The ICJ today strongly condemned the decision of the Criminal Court of Minya to convict 529 individuals and to sentence them to death.
The individuals were sentenced for “participating in an attack on a police station in Minya,” “murder of a police officer,” “attempted murder of two other officers,” “seizing weapons” and “damaging public property”.
The verdict comes against a backdrop of a continuing crackdown on individuals suspected of supporting the ousted President, Mohamed Morsi, or being members of the Muslim Brotherhood, an organization officially designated by the military and other transitional authorities as a terrorist organization.
The verdict followed a two-day trial that disregarded fundamental fair trial standards.
The first hearing lasted 30 minutes, while the second lasted one hour.
International law is clear: the imposition of the death penalty following an unfair trial violates the right to life.
The ICJ calls on the Egyptian authorities to extinguish the convictions resulting from this trial and ensure that those arrested, prosecuted and convicted for the legitimate exercise of their rights to freedom of association and assembly are immediately released.
“The Minya trial made an absolute mockery of justice, violating basic human rights, including the rights to life, to liberty, to be presumed innocent and to defence,” stated Said Benarbia, Director of the ICJ Middle East & North Africa Program. “Even with Egypt’s long history of unfair trials and systematic politicization of the judiciary, the Minya trial sets a new low, and could be dangerous precedent for mass convictions following mass trials against government critics.”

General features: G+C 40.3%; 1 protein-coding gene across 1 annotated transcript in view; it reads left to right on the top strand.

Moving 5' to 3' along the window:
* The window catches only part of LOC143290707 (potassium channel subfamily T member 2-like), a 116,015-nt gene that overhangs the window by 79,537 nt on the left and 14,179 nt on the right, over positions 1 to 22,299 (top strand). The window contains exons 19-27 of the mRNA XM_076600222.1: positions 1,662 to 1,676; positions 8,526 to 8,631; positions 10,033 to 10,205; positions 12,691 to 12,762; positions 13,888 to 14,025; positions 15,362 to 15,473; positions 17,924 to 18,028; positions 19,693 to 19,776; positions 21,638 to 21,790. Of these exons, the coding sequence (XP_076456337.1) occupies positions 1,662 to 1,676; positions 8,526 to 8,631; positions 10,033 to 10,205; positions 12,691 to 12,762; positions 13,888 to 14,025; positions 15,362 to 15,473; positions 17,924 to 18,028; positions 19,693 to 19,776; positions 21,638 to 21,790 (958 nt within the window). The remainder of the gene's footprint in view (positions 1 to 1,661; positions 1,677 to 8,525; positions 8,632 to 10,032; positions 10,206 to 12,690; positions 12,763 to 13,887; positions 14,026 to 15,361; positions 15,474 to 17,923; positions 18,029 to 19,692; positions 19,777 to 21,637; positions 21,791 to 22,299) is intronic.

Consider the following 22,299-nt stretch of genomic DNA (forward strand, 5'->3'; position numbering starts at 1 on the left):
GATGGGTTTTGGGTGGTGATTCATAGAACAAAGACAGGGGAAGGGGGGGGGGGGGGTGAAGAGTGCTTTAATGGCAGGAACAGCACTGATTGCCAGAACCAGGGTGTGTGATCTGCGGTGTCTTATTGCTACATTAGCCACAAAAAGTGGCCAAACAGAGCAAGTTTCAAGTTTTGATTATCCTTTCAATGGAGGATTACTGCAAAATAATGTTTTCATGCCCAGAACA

The ICJ is deeply concerned that this trial is a part of a deliberate policy by the Egyptian authorities to use the courts and the Office of the Public Prosecutor to arrest, prosecute, convict, and imprison opponents of the current authorities.
The ICJ is also concerned that this policy effectively shields from accountability police, security, and military officers responsible for human rights violations committed in the context of the crackdown that followed the ouster of President Morsi, including the killings of more than 1200 people, in particular during the dispersal of the Rabaa Al-Adawyia and Annahda pro-Morsi sit-ins on 14 August.
No effective investigation has yet been conducted into these killings, and the perpetrators remain unpunished.
“In times of crisis, judges and prosecutors must safeguard and uphold human rights and fundamental freedoms, not act as tools of repression by prosecuting and convicting individuals for the legitimate exercise of their rights” said Benarbia.
“The Egyptian authorities must respect the independence of judges and prosecutors and refrain from any undue, inappropriate or unwarranted interference in judicial matters,” Benarbia concluded.
Said Benarbia, ICJ Director of the Middle East and North Africa Programme, tel: 41 22 979 38 17, e-mail: said.benarbia(a)icj.orgNewsPress releases